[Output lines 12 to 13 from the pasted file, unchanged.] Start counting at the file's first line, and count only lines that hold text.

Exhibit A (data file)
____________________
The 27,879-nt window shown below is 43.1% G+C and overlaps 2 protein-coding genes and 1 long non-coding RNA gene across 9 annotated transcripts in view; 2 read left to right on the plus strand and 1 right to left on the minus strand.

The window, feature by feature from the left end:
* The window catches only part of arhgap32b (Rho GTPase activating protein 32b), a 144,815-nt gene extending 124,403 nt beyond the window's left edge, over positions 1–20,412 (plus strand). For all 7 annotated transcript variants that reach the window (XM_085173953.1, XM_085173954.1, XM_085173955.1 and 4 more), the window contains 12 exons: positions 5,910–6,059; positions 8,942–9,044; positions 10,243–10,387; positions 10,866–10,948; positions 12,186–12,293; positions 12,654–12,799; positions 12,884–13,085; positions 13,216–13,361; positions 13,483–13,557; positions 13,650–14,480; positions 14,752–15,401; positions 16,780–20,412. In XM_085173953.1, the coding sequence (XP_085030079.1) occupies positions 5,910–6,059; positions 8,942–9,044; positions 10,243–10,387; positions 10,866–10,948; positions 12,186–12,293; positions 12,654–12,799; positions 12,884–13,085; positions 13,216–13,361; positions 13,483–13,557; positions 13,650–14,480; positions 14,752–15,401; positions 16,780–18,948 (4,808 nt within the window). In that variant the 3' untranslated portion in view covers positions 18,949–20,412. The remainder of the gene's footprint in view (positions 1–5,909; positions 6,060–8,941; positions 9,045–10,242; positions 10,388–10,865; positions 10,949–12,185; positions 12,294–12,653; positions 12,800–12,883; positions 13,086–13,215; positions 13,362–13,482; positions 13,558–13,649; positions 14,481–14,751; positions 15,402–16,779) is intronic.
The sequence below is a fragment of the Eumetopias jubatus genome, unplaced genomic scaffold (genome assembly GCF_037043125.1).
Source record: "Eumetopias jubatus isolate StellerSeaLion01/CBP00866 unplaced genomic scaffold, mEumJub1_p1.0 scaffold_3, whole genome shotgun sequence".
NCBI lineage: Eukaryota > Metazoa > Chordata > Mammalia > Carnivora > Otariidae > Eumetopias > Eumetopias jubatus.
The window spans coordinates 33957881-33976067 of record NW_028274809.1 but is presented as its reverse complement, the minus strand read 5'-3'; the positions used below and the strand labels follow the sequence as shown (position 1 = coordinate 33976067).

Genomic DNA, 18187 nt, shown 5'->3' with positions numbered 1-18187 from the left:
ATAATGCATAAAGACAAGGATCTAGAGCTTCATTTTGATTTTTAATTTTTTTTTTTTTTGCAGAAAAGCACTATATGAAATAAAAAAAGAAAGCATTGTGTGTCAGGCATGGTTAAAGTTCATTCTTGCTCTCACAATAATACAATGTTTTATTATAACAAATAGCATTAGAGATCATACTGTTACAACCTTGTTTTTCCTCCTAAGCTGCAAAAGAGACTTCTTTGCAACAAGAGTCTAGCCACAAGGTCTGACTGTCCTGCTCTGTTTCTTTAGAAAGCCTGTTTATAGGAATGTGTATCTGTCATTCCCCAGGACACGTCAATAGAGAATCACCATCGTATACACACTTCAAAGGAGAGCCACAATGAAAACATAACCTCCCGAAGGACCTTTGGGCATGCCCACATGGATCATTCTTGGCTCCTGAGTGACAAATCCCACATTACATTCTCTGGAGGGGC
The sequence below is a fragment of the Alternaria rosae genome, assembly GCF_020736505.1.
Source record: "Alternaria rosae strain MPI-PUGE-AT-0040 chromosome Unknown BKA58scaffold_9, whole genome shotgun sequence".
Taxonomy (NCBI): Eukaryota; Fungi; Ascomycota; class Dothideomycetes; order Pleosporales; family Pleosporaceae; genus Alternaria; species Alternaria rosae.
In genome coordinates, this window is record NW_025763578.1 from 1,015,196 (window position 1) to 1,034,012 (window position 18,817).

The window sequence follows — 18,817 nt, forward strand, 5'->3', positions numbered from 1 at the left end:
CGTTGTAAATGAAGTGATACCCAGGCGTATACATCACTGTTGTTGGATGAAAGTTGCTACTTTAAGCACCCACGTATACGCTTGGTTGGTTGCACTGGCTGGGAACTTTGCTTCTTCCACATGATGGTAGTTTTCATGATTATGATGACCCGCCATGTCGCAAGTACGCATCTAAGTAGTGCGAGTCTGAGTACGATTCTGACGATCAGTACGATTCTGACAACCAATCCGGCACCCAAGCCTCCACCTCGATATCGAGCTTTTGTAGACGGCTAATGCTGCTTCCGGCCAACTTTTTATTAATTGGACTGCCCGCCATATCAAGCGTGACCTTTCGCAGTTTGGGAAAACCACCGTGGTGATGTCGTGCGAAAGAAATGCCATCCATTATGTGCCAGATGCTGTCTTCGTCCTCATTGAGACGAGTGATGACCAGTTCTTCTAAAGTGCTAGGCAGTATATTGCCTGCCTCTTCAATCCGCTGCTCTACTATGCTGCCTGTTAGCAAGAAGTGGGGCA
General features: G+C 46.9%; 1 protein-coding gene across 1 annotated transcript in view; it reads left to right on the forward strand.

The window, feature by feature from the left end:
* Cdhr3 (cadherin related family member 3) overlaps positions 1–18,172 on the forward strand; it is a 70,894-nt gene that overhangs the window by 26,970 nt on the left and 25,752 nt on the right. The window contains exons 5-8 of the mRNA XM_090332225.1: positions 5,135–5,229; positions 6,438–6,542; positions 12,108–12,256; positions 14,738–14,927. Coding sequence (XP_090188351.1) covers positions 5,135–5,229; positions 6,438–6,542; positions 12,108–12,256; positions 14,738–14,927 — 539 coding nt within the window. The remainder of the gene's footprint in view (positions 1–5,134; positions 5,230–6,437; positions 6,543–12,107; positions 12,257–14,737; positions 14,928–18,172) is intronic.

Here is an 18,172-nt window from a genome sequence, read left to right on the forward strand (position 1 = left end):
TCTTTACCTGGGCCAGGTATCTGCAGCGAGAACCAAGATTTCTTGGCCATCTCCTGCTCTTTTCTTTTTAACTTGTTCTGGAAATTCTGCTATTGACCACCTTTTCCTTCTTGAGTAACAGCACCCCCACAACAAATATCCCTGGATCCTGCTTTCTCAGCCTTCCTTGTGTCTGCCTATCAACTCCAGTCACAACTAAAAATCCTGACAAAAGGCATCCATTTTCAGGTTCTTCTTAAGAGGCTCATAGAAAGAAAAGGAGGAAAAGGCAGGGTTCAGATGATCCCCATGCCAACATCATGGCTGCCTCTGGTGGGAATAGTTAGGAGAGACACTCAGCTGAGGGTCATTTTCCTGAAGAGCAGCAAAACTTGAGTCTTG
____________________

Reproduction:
Taxonomy (NCBI): Eukaryota; Fungi; Ascomycota; class Dothideomycetes; order Pleosporales; family Pleosporaceae; genus Alternaria; species Alternaria rosae.
In genome coordinates, this window is record NW_025763578.1 from 1,015,196 (window position 1) to 1,034,012 (window position 18,817).